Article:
Energy Minister Andrea Leadsom abruptly withdrew from the contest to succeed David Cameron as Britain's prime minister on Monday, leaving her rival Theresa May as the only candidate.
The two women had been due to contest a ballot of around 150,000 Conservative party members, with the result to be declared by September 9. But the shock announcement opens the way for May to take over much sooner.
Leadsom withdrew after a weekend uproar over comments she made suggesting that her being a mother would be an advantage in the job. Leadsom has children; May does not.
It wasn't clear whether the flap affected her decision to drop out. She said simply that she did not believe she had sufficient support within the party to remain in the race.
Leadsom said "business needs certainty" in the wake of Britain's vote to leave the European Union, which has unsettled the markets and sent the value of the pound plunging.
She said Britain needed a government that would "move quickly to set out what an independent United Kingdom's framework for business looks like".
"We now need a new prime minister in place as soon as possible," Leadsom said.
UK's second female PM
Leadsom, who has no cabinet experience, was barely known to the British public until she emerged as a prominent voice in the successful campaign for Britain to leave the European Union.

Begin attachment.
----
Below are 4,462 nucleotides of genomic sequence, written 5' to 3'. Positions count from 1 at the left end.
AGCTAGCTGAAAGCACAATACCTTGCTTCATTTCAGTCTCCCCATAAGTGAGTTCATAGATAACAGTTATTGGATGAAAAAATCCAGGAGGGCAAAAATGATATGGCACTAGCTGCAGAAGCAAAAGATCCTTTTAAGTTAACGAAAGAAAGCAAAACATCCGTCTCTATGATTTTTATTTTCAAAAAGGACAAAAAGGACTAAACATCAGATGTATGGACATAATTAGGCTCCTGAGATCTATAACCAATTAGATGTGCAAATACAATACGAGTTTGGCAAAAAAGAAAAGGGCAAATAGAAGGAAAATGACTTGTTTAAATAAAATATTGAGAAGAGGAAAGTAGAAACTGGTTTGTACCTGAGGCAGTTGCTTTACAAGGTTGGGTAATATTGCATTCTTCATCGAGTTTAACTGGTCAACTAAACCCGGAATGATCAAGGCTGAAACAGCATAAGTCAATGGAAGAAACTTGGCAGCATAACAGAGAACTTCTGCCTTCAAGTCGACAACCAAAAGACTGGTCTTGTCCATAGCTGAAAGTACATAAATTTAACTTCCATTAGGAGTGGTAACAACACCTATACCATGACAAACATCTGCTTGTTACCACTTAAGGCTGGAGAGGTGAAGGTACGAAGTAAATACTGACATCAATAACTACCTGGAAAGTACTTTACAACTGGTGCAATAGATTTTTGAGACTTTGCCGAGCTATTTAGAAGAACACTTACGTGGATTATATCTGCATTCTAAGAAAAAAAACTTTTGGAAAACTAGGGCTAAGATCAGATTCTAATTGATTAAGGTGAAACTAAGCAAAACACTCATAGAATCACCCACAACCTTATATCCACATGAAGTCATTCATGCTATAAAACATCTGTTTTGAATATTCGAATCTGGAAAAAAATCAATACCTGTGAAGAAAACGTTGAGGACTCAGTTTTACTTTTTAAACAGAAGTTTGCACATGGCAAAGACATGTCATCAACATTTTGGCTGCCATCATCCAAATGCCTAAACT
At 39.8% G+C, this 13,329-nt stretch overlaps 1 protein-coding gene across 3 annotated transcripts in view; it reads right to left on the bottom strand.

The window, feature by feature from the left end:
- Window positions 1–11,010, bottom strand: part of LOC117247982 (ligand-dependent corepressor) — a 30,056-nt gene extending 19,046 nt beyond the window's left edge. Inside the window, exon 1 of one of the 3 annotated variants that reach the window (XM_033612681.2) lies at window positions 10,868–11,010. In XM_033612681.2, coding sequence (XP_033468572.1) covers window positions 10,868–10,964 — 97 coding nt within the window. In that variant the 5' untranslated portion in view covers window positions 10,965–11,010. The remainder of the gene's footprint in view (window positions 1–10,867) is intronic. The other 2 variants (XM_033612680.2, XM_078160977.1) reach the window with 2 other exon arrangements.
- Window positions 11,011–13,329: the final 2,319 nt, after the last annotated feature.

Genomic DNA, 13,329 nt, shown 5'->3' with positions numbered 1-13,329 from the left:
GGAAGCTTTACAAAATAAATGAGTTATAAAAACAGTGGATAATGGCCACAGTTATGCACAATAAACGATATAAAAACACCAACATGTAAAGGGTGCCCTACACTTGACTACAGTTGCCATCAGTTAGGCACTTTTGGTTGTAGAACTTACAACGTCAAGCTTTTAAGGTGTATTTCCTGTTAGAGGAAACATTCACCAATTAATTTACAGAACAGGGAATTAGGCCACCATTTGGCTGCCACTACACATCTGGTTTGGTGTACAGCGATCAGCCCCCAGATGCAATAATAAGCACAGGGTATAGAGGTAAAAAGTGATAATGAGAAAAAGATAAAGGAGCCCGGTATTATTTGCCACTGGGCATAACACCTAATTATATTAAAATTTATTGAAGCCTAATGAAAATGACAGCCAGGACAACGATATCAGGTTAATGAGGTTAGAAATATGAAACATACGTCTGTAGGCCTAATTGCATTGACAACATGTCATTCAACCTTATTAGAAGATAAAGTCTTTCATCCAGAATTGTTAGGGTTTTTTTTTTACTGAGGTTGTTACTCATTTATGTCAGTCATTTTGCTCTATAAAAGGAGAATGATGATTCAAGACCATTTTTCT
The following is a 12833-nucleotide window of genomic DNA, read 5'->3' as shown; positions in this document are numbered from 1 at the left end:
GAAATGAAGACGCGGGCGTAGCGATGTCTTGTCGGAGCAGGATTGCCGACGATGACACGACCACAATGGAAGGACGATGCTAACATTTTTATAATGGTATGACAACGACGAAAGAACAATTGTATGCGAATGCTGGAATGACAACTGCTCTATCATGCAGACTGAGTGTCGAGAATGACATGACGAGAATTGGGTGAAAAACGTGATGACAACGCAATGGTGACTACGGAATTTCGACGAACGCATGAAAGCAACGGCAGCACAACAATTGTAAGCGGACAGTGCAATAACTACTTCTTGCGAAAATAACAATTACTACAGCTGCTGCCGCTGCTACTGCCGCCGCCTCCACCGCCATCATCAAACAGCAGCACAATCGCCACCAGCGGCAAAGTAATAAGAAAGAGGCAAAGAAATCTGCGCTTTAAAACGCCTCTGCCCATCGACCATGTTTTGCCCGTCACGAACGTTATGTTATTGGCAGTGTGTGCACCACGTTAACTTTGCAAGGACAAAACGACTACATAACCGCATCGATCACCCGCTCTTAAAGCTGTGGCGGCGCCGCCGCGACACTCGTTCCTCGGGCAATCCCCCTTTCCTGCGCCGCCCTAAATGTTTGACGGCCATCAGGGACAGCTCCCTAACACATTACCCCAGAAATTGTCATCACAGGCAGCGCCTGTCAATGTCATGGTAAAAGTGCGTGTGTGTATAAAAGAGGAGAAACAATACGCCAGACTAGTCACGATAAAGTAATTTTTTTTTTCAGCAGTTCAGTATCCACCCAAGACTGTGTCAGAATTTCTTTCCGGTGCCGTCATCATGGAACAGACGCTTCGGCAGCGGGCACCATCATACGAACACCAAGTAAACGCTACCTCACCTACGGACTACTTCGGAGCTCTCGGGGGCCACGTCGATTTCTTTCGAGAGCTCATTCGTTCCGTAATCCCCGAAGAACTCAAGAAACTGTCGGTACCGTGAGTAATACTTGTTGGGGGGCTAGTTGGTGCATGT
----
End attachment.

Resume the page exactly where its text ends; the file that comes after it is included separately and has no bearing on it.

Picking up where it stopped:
May, 59, who has served as interior minister for the past six years, is now set to become Britain's second female prime minister after Margaret Thatcher.
In a speech earlier on Monday she set out her vision for the economy, calling for "a country that works for everyone, not just the privileged few".
"In the coming weeks I will set out [how] to take our economy through this period of uncertainty, to get the economy growing strongly across all parts, to deal with Britain's
long-standing productivity problem, to create more well-paid jobs, to negotiate the best terms for Britain's departure from the EU and to forge a new role for ourselves in the world," May said.
May favoured the "Remain" side during last month's referendum campaign. But she repeated her new mantra that "Brexit means Brexit", saying there could be no second
referendum and no attempt to rejoin the EU by the back door.
"As prime minister, I will make sure that we leave the European Union," she said.
"The British people were given their opportunity to vote on this ... They've given us a very clear message, and I think we respond to that message and we do what the British people have asked us to."
The 52-48 percent vote to quit the EU after 43 years of membership has shaken financial markets because the complex divorce process creates huge uncertainty for business, trade and investment.
It has thrown both of Britain's major political parties into upheaval.
Minutes before Leadsom's announcement, opposition Labour lawmaker Angela Eagle said she would challenge Jeremy Corbyn for the leadership of the party.
Corbyn was elected last year with overwhelming support from grassroots Labour activists. He has ignored a vote of no confidence from the party's lawmakers, saying he has a responsibility to carry out his mandate.
(FRANCE 24 with REUTERS and AP)
Date created : 2016-07-11